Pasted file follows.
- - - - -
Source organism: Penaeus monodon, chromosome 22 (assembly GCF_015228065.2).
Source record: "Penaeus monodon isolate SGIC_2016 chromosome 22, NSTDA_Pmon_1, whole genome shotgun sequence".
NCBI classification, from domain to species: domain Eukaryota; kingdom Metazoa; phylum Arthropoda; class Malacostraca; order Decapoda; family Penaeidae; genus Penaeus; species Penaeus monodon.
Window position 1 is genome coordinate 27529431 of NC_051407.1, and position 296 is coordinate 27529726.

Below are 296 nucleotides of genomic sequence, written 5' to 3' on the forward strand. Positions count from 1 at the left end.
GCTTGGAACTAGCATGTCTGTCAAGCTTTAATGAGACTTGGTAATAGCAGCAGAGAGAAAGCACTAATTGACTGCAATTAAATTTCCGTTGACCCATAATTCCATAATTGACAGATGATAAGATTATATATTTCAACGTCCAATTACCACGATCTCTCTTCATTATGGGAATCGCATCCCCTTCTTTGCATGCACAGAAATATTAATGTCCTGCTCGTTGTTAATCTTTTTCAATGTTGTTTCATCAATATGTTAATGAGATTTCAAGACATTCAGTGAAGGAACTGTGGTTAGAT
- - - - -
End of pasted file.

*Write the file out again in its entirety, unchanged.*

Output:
Source organism: Penaeus monodon, chromosome 22 (assembly GCF_015228065.2).
Source record: "Penaeus monodon isolate SGIC_2016 chromosome 22, NSTDA_Pmon_1, whole genome shotgun sequence".
NCBI classification, from domain to species: domain Eukaryota; kingdom Metazoa; phylum Arthropoda; class Malacostraca; order Decapoda; family Penaeidae; genus Penaeus; species Penaeus monodon.
Window position 1 is genome coordinate 27529431 of NC_051407.1, and position 296 is coordinate 27529726.

Below are 296 nucleotides of genomic sequence, written 5' to 3' on the forward strand. Positions count from 1 at the left end.
GCTTGGAACTAGCATGTCTGTCAAGCTTTAATGAGACTTGGTAATAGCAGCAGAGAGAAAGCACTAATTGACTGCAATTAAATTTCCGTTGACCCATAATTCCATAATTGACAGATGATAAGATTATATATTTCAACGTCCAATTACCACGATCTCTCTTCATTATGGGAATCGCATCCCCTTCTTTGCATGCACAGAAATATTAATGTCCTGCTCGTTGTTAATCTTTTTCAATGTTGTTTCATCAATATGTTAATGAGATTTCAAGACATTCAGTGAAGGAACTGTGGTTAGAT